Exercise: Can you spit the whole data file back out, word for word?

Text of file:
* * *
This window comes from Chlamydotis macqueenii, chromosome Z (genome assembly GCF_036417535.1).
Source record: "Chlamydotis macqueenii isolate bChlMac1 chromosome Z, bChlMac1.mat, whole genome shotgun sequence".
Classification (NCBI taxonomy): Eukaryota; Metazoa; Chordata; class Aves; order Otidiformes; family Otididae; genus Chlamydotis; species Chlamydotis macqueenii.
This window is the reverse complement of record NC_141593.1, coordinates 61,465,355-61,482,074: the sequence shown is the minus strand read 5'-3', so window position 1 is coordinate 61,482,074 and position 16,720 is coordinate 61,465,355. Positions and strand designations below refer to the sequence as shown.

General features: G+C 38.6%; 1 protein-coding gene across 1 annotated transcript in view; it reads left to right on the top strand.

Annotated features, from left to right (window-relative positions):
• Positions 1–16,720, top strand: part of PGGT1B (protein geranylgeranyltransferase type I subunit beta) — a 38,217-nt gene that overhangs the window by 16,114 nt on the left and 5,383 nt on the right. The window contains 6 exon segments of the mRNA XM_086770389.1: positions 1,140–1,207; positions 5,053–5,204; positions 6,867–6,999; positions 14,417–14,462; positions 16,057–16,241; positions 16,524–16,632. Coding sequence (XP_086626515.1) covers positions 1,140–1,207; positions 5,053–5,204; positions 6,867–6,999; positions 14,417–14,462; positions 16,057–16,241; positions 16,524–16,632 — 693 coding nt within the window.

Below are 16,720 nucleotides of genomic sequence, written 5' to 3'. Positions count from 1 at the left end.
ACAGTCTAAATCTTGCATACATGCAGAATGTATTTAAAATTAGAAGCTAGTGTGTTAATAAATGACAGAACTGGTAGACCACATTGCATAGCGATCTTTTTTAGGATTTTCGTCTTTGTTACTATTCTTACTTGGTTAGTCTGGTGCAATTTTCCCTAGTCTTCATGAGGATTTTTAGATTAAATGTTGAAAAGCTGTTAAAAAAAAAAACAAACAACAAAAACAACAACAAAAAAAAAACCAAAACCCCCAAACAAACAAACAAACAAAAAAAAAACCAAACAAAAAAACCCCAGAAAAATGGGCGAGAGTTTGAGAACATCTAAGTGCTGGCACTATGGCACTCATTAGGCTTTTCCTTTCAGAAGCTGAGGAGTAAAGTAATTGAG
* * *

This window comes from Chlamydotis macqueenii, chromosome Z (genome assembly GCF_036417535.1).
Source record: "Chlamydotis macqueenii isolate bChlMac1 chromosome Z, bChlMac1.mat, whole genome shotgun sequence".
Classification (NCBI taxonomy): Eukaryota; Metazoa; Chordata; class Aves; order Otidiformes; family Otididae; genus Chlamydotis; species Chlamydotis macqueenii.
This window is the reverse complement of record NC_141593.1, coordinates 61,465,355-61,482,074: the sequence shown is the minus strand read 5'-3', so window position 1 is coordinate 61,482,074 and position 16,720 is coordinate 61,465,355. Positions and strand designations below refer to the sequence as shown.

General features: G+C 38.6%; 1 protein-coding gene across 1 annotated transcript in view; it reads left to right on the top strand.

Annotated features, from left to right (window-relative positions):
• Positions 1–16,720, top strand: part of PGGT1B (protein geranylgeranyltransferase type I subunit beta) — a 38,217-nt gene that overhangs the window by 16,114 nt on the left and 5,383 nt on the right. The window contains 6 exon segments of the mRNA XM_086770389.1: positions 1,140–1,207; positions 5,053–5,204; positions 6,867–6,999; positions 14,417–14,462; positions 16,057–16,241; positions 16,524–16,632. Coding sequence (XP_086626515.1) covers positions 1,140–1,207; positions 5,053–5,204; positions 6,867–6,999; positions 14,417–14,462; positions 16,057–16,241; positions 16,524–16,632 — 693 coding nt within the window.

Below are 16,720 nucleotides of genomic sequence, written 5' to 3'. Positions count from 1 at the left end.
ACAGTCTAAATCTTGCATACATGCAGAATGTATTTAAAATTAGAAGCTAGTGTGTTAATAAATGACAGAACTGGTAGACCACATTGCATAGCGATCTTTTTTAGGATTTTCGTCTTTGTTACTATTCTTACTTGGTTAGTCTGGTGCAATTTTCCCTAGTCTTCATGAGGATTTTTAGATTAAATGTTGAAAAGCTGTTAAAAAAAAAAACAAACAACAAAAACAACAACAAAAAAAAAACCAAAACCCCCAAACAAACAAACAAACAAAAAAAAAACCAAACAAAAAAACCCCAGAAAAATGGGCGAGAGTTTGAGAACATCTAAGTGCTGGCACTATGGCACTCATTAGGCTTTTCCTTTCAGAAGCTGAGGAGTAAAGTAATTGAG